Night sky over the Mackenzie Country. Photo by Fraser Gunn.
In a crowded world, it pays to aim high if you want to be
noticed. And nobody has aimed higher than the backers of the
reserve above the Mackenzie Country, who reached for the stars
in their bid to create a national park in the sky. All their
hard work paid off when the night sky above the Aoraki National
Park and Mackenzie Basin was declared an International Dark Sky
Reserve. One of only four such reserves in the world, it is
attracting the attention of stargazers from overseas.
The push to keep the skies around Tekapo's Mount John
Observatory began in the 1980s, many long years before "light
pollution" was identified as something to worry about.
Indeed, those behind such innovations as outdoor lighting
controls in the area to preserve the dark-sky experience were
so far ahead of the game that when they first proposed
creating a celestial national park there were no
international rules in place to protect the night-sky.
In essence, reserve advocate Margaret Austin and her team had
to wait for the rest of the world to catch up. In the
meantime, they worked hard to realise their vision. Intensive
lobbying of overseas agencies was required and much energy
expended to gather support among locals and at a government
It can be seen as a classic piece of innovative Kiwi
thinking. You love where you live. You work with what you've
got. What they had was an observatory, a sparsely populated
area and plenty of sky. The 4300sq km Aoraki-Mackenzie
reserve is not only the biggest dark sky the world, it's the
only one to attain "gold status", which means the skies are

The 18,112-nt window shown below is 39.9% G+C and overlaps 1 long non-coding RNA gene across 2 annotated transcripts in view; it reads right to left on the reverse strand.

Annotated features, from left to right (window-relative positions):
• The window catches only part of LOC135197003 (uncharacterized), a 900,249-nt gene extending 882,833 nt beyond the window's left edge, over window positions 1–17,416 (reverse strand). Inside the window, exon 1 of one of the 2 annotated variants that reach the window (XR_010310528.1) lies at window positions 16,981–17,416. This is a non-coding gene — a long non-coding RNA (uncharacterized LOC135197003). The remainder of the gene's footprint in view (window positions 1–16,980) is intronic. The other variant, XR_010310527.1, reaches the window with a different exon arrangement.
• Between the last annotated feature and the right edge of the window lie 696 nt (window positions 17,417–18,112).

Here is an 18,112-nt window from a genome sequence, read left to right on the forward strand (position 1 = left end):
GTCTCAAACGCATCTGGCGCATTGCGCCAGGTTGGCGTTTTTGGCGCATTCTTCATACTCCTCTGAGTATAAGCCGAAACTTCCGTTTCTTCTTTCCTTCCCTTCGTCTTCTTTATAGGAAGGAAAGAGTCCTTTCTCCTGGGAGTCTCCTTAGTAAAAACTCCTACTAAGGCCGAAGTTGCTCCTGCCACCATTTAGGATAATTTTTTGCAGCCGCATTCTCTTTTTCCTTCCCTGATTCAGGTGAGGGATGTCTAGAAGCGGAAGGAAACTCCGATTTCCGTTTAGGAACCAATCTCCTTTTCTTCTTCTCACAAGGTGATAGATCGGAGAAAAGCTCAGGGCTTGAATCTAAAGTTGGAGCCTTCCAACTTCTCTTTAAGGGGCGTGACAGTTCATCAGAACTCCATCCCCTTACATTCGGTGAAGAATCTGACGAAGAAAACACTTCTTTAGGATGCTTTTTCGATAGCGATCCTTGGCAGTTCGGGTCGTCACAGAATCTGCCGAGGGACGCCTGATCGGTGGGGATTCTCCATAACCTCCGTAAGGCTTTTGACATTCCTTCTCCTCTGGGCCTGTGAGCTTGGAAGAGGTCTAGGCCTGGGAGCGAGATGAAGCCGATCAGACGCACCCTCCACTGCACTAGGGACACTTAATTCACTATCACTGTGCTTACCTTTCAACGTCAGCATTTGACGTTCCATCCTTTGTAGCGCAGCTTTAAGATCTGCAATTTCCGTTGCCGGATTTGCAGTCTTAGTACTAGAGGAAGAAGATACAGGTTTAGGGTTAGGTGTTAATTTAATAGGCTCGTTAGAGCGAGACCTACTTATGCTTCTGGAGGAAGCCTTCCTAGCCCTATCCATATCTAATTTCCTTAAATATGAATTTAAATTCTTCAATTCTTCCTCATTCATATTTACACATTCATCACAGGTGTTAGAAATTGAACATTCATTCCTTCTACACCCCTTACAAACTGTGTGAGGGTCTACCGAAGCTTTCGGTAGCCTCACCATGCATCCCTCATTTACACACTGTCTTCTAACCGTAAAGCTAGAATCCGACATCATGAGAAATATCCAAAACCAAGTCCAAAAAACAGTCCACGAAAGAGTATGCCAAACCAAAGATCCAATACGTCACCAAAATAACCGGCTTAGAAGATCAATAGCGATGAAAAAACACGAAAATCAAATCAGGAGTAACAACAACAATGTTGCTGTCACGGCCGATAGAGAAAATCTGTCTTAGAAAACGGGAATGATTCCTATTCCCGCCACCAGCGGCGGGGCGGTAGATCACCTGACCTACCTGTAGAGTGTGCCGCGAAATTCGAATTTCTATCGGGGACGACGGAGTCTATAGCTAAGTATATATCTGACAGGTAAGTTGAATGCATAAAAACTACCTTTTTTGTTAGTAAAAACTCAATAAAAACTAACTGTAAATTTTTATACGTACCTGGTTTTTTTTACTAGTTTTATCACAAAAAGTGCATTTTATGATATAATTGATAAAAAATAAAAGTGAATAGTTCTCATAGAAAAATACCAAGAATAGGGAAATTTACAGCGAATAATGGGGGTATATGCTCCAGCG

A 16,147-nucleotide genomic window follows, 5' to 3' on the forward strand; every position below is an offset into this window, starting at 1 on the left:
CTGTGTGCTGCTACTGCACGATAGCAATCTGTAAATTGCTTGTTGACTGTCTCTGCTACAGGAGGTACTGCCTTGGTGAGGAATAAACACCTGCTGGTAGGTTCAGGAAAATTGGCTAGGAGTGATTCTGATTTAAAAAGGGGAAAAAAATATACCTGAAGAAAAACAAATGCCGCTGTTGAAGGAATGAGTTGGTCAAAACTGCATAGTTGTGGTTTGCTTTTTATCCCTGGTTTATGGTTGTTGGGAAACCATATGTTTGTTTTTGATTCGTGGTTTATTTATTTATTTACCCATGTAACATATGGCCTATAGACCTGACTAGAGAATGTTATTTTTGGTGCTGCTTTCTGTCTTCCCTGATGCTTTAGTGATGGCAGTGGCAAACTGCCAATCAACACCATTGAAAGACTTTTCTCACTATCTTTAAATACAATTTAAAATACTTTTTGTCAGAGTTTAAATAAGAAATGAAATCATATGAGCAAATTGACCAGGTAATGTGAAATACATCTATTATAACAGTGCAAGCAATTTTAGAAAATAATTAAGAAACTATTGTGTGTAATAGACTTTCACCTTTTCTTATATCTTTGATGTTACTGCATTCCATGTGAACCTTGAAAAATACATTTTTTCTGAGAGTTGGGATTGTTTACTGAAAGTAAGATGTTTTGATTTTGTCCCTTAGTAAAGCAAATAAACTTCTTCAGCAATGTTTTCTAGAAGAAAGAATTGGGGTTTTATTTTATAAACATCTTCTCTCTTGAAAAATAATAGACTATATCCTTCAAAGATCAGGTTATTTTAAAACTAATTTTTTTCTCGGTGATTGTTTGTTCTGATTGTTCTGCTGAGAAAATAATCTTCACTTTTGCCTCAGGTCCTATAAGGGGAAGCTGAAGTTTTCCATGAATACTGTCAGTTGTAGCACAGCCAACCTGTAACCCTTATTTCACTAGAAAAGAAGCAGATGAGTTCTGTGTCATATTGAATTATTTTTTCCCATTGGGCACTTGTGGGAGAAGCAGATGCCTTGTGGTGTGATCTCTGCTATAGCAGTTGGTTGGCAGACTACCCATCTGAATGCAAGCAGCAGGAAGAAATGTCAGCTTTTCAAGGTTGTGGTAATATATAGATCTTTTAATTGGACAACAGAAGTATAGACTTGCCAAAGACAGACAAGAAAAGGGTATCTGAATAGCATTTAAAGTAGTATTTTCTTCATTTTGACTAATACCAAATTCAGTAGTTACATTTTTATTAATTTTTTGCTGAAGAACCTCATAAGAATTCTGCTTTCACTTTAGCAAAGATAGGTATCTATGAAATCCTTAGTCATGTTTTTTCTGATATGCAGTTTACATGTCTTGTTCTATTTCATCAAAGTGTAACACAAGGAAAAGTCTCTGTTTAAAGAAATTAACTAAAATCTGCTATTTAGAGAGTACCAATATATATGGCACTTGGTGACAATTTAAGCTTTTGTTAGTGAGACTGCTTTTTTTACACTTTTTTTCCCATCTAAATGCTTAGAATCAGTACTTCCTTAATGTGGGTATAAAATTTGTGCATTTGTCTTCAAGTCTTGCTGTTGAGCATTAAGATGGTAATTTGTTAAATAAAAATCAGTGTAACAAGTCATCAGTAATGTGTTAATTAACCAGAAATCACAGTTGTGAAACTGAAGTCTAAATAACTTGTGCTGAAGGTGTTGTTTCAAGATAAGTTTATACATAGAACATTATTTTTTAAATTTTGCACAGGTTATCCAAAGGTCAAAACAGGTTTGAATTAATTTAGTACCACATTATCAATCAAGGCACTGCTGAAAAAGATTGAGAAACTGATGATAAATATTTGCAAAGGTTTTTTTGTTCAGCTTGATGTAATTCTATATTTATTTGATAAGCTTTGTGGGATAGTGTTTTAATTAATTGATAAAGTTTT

almost totally free from light pollution.
As the global population continues to grow, this type of
environment is increasingly rare anywhere there is
established settlement. Photographs of the Earth at night
show areas larger than New Zealand blazing away.
Anybody who has visited the northern hemisphere in recent
years will attest to the fact that stars are becoming an
endangered species in urban areas.
Look at the sky at night and you're lucky to spot a couple of
tiny specks between the street-lights.
Compare that with the dazzling night sky above the Mackenzie
Country. They are worlds apart.
It is a primal experience to contemplate the Milky Way in its
full magnificence. International Dark Sky director Bob Parks,
who has without doubt gazed upon many an impressive night
sky, was starry-eyed as he announced the reserve status: "To
put it simply, it is one of the best stargazing sites on
In a crowded tourist marketplace where the latest buzzword is
"authenticity", this endorsement will surely resonate
internationally with those seeking a genuine encounter with
Eggs in one basket
Dunedin Mayor Dave Cull and Otago Chamber of Commerce chief
executive John Christie are right to be worried about the
University of Otago's concerns surrounding declining student
numbers and possible reductions in research income.
The university says it faces an "uncertain" financial future
in the face of the challenges, and its chief operating
officer, John Patrick, this week said if the institution's
income did not increase "cost savings must be made
Such "cost savings" - or any reduction in student numbers -
will be a severe hiccup for the city's own financial
In reality, the University of Otago will cope with the
uncertainties ahead. But as Mr Christie and Mr Cull point
out, the city is too reliant on the university. That is not
to be disparaging of it, nor its place in Dunedin.
But there can be no doubt too many of the city's eggs are in
Dunedin as a workplace is extraordinarily dependent on
"government" institutions: the university, the health sector,
the Dunedin City Council, the Otago Regional Council and so
Quite simply, we need more private enterprise, and we need it
now. As we said earlier this week, many people recognise the
problems. It's time for some real solutions.